Abuse of diphenhydramine, Neurontin and Seroquel illustrates the point that doctors must proceed cautiously when dealing with patients who appear to exhibit drug-seeking behavior towards drugs not normally known to be abused.

(1) Roberts, K., Gruer, L., Gilhooly, T. Misuse of diphenhydramine soft gel capsules (Sleepia): a cautionary tale from Glasgow. Addiction. 94; 10, 1999.

(2) Halpert, AG., Olmsead, MC., Beninger, RJ. Mechanisms and Abuse Liability of the Anti Histamine Diphenhydramine. Neuroscience and Behavioral Reviews. 26, 2002

(3) Waters, BM., Joshi, KG. Intravenous Quetiapine- Cocaine Use (Q Ball). Am J Psychiatry 164:1, 2007.

(4) Pierre, JM., Shnayder, I., Wirshing, DA., Wirshing, WC. Intranasal Quetiapine Abuse. Am J Psychiatry. 161:9, 2004

(5) Vigneau, CV., Guerlials, M., Jolliet, P. Abuse, Dependency, and Withdrawal with Gabapentin: A first Case Report. Pharmacopsychiatry. 40, 2007.

(6) Pittenger, C, Desan, PH. Gabapentin Abuse and Delierium Tremens Upon Gabapentin Withdrawal. J. Clin. Psychiatry. 68:8. 2007.

// Share //

// Recent Articles //

  • What New Doctors Should Know About the Greenhouse Movement

  • Posted October 25, 2016 by Brian Wu
  • America is an aging country, with the fastest-growing segment of the population in the 85+ category. This large number of elders has created the social problem of how to give this population the care that they need, particularly those who are physically frail or suffer from Alzheimer’s or dementia. Oftentimes, the solution to this has...VIEW >
  • A Bygone Era: When Bipartisanship Led To Health Care Transformation

  • Posted October 24, 2016 by John Henning Schumann
  • People might be forgiven for thinking that the Affordable Care Act is the federal government’s boldest intrusion into the private business of health care. But few know about a 70-year-old law that is responsible for the construction of much of our health system’s infrastructure. The law’s latest anniversary came and went without much notice in...VIEW >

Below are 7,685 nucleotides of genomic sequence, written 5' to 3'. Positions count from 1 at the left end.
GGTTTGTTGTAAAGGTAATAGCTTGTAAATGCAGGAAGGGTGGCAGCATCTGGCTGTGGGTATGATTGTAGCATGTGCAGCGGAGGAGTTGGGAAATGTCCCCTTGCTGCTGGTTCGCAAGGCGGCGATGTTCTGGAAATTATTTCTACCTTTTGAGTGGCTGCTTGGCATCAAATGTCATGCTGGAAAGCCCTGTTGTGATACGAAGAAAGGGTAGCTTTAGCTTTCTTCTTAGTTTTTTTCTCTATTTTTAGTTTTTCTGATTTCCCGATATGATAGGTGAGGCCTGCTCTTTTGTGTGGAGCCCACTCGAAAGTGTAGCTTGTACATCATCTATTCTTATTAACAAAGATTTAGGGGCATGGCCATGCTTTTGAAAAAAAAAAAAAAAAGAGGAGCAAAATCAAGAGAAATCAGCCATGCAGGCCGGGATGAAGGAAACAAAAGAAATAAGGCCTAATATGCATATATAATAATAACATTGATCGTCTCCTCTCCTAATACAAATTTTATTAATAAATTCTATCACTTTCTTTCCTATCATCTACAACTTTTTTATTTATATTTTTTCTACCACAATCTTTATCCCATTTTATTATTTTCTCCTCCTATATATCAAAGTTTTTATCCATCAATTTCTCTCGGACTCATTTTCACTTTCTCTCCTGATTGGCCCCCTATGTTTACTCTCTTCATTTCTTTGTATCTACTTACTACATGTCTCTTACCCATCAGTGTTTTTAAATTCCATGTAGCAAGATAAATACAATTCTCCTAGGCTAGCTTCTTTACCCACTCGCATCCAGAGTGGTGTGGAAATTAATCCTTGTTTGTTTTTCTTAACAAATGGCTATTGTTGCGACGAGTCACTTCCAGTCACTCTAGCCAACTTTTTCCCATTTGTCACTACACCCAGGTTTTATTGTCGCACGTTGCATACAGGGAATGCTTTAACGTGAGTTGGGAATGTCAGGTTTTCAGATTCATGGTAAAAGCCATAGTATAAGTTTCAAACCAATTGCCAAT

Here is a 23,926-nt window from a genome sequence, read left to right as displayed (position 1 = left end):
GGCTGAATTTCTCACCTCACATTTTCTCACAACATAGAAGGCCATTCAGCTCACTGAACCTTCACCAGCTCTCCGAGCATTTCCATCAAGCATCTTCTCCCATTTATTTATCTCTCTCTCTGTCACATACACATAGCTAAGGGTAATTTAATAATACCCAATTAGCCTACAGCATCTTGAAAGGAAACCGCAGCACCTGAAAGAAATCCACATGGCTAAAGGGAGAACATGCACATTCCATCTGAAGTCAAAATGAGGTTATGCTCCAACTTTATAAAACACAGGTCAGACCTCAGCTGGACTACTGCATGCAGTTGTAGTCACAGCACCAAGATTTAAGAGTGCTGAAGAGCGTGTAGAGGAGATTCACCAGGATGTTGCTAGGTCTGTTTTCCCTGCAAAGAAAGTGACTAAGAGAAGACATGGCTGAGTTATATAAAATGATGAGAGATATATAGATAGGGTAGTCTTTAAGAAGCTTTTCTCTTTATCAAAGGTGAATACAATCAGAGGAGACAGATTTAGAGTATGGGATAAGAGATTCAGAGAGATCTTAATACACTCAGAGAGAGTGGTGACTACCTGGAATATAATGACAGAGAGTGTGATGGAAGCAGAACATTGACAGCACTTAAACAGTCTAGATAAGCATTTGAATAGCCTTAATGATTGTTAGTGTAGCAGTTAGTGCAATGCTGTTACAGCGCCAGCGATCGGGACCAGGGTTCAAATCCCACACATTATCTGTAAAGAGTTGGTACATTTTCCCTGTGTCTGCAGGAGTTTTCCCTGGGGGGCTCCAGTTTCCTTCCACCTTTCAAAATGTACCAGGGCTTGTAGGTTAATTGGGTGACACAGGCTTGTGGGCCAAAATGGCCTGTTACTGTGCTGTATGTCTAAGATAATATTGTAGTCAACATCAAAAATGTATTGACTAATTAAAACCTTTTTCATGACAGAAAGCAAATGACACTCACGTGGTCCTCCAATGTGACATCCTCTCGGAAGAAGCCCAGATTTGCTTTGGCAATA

short coat logo 2015 with title
  • Against Logic There Is No Armor Like Ignorance

  • Posted October 21, 2016 by Short Coat Podcast
  • WHO researchers in Uganda are keen to teach schoolchildren there how to spot dubious health claims. This leads Dave to ask Levi Endelman, John Pienta, and newcomers Alice Ye and Adam Erwood whether their generation was taught the principles of logic and scientific thought in a way more effective than his own generation was taught, while Alice questions...VIEW >
IOTW-SDN small
  • Figure 1 Case of the Week: Did a hot tub make this child sick?

  • Posted October 21, 2016 by Figure 1
  • An 11-year-old female presents with a pruritic rash, a fever, and fatigue after returning from a family vacation two days earlier. Her mother mentions she spent the last days of their holiday in the hotel hot tub. On examination, a papular, erythematous rash is seen on the skin that was covered by her bathing suit....VIEW >
Chronicles of a Med Student
  • It’s Real: The Sophomore Slump

  • Posted October 17, 2016 by Adelle
  • I strolled into second year, fresh off the plane from my South American adventures and ready to hit the ground running, expecting another experience like first year. It would be smooth sailing as long as I stuck to my schedule and my friends. I was good to go. Little did I know, the “second year...VIEW >

// Forums //